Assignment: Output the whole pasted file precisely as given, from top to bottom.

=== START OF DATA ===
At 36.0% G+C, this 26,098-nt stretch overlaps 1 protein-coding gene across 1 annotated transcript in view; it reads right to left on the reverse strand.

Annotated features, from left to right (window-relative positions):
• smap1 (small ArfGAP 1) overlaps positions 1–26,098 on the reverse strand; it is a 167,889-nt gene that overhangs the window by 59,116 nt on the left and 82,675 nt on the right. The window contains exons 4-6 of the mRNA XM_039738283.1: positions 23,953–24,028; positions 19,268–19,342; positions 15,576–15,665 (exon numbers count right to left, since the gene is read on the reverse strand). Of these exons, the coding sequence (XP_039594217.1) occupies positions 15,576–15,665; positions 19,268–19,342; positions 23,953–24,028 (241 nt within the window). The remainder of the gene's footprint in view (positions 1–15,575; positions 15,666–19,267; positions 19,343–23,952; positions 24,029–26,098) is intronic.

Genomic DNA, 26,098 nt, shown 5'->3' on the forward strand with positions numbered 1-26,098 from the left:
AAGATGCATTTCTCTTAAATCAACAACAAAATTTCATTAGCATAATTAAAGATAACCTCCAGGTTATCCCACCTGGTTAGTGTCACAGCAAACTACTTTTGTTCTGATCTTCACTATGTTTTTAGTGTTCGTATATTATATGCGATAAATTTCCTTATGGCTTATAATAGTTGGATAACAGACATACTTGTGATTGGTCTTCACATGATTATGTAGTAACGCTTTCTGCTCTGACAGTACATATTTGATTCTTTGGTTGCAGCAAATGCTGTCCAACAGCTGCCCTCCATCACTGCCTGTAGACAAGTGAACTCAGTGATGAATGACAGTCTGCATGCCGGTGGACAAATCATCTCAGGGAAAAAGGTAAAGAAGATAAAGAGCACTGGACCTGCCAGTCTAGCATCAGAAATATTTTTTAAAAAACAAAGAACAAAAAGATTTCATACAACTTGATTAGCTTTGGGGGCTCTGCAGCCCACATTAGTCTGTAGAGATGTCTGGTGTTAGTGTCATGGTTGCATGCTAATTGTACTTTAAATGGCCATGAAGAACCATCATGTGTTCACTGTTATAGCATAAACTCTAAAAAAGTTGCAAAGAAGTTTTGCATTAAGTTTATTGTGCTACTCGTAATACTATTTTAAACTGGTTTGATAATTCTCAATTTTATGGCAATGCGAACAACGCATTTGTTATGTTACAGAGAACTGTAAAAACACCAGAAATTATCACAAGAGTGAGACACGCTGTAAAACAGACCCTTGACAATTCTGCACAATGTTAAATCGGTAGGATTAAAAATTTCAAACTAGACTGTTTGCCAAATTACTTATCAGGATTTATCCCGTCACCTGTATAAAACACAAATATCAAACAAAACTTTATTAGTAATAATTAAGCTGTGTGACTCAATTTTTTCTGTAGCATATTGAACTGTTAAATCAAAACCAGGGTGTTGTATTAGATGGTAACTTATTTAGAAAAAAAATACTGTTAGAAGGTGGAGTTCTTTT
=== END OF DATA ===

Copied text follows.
At 36.0% G+C, this 26,098-nt stretch overlaps 1 protein-coding gene across 1 annotated transcript in view; it reads right to left on the reverse strand.

Annotated features, from left to right (window-relative positions):
• smap1 (small ArfGAP 1) overlaps positions 1–26,098 on the reverse strand; it is a 167,889-nt gene that overhangs the window by 59,116 nt on the left and 82,675 nt on the right. The window contains exons 4-6 of the mRNA XM_039738283.1: positions 23,953–24,028; positions 19,268–19,342; positions 15,576–15,665 (exon numbers count right to left, since the gene is read on the reverse strand). Of these exons, the coding sequence (XP_039594217.1) occupies positions 15,576–15,665; positions 19,268–19,342; positions 23,953–24,028 (241 nt within the window). The remainder of the gene's footprint in view (positions 1–15,575; positions 15,666–19,267; positions 19,343–23,952; positions 24,029–26,098) is intronic.

Genomic DNA, 26,098 nt, shown 5'->3' on the forward strand with positions numbered 1-26,098 from the left:
AAGATGCATTTCTCTTAAATCAACAACAAAATTTCATTAGCATAATTAAAGATAACCTCCAGGTTATCCCACCTGGTTAGTGTCACAGCAAACTACTTTTGTTCTGATCTTCACTATGTTTTTAGTGTTCGTATATTATATGCGATAAATTTCCTTATGGCTTATAATAGTTGGATAACAGACATACTTGTGATTGGTCTTCACATGATTATGTAGTAACGCTTTCTGCTCTGACAGTACATATTTGATTCTTTGGTTGCAGCAAATGCTGTCCAACAGCTGCCCTCCATCACTGCCTGTAGACAAGTGAACTCAGTGATGAATGACAGTCTGCATGCCGGTGGACAAATCATCTCAGGGAAAAAGGTAAAGAAGATAAAGAGCACTGGACCTGCCAGTCTAGCATCAGAAATATTTTTTAAAAAACAAAGAACAAAAAGATTTCATACAACTTGATTAGCTTTGGGGGCTCTGCAGCCCACATTAGTCTGTAGAGATGTCTGGTGTTAGTGTCATGGTTGCATGCTAATTGTACTTTAAATGGCCATGAAGAACCATCATGTGTTCACTGTTATAGCATAAACTCTAAAAAAGTTGCAAAGAAGTTTTGCATTAAGTTTATTGTGCTACTCGTAATACTATTTTAAACTGGTTTGATAATTCTCAATTTTATGGCAATGCGAACAACGCATTTGTTATGTTACAGAGAACTGTAAAAACACCAGAAATTATCACAAGAGTGAGACACGCTGTAAAACAGACCCTTGACAATTCTGCACAATGTTAAATCGGTAGGATTAAAAATTTCAAACTAGACTGTTTGCCAAATTACTTATCAGGATTTATCCCGTCACCTGTATAAAACACAAATATCAAACAAAACTTTATTAGTAATAATTAAGCTGTGTGACTCAATTTTTTCTGTAGCATATTGAACTGTTAAATCAAAACCAGGGTGTTGTATTAGATGGTAACTTATTTAGAAAAAAAATACTGTTAGAAGGTGGAGTTCTTTT